- The "special questions" section of the monthly National Association of Home Builders/Wells Fargo Housing Market Index asked builders about the problems they faced in 2015 and expected to encounter in 2016, and 76% of builders said cost/availability of labor topped their 2016 list. Last year, 71% of builders responded that labor was a significant problem.
- The second most significant problem 59% of builders expect in 2016 is cost/availability of developed lots, up from 58% in 2015. According to the NAHB, pessimism about the availability of labor and buildable land highlights the future constraints of a recovering housing market.
- The number of builders who consider federal environmental regulations and policies a 2016 concern is down slightly to 51% from 2015’s 55%, and 56% of builders think building material prices could be a potential trouble source going forward, up from 42% last year.
In a question-and-answer session last month with CBS News, KB Homes President and CEO Jeffrey Mezger said that KB is still seeing pressure on the skilled labor supply, but finding enough suitable land is really the biggest challenge it is facing.
"In the land-constrained areas where it's more desirable and more active," Mezger told CBS, "there's less land around. So you have a supply constraint in the more desirable areas, and you have a demand issue where the land is available in some cities."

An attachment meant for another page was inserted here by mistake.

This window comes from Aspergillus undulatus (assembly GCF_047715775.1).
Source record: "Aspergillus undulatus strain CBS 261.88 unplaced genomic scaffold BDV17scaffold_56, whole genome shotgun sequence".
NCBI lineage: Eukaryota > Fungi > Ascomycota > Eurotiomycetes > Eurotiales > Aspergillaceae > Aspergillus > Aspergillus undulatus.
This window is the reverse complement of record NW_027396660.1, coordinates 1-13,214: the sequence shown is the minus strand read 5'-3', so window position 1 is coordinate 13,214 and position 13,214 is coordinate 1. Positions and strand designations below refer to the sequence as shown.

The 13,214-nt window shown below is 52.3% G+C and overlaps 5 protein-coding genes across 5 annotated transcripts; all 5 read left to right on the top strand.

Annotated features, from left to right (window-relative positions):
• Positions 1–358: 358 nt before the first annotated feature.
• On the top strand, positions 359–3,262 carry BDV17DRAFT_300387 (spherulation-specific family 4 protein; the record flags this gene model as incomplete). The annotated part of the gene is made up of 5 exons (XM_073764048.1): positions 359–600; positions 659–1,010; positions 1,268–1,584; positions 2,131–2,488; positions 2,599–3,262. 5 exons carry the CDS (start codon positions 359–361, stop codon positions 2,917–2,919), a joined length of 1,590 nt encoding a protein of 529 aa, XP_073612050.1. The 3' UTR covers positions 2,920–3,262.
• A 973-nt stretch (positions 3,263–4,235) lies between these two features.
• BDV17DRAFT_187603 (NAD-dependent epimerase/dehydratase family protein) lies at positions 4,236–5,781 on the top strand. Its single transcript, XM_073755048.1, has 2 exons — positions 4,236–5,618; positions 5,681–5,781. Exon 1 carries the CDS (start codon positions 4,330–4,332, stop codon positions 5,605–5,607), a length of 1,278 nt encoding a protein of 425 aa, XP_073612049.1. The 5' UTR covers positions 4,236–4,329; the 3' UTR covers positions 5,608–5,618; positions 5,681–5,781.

And certainly the concern about an adequate supply of labor was a primary narrative in the industry during 2015 and continues into 2016. After stagnant job gains for much of the year, the construction sector added 45,000 jobs in December, 46,000 in November and 31,000 in October, leaving some to wonder where an industry seemingly starved of skilled labor was finding workers in such huge numbers.
Since the industry added only 18,000 jobs in January, and the industry unemployment rate rose to 8.5%, it’s looking like some industry experts were correct when they predicted the influx of new workers was coming from employees leaving the softening energy sector and that the job gains were sure to dwindle as that supply was exhausted.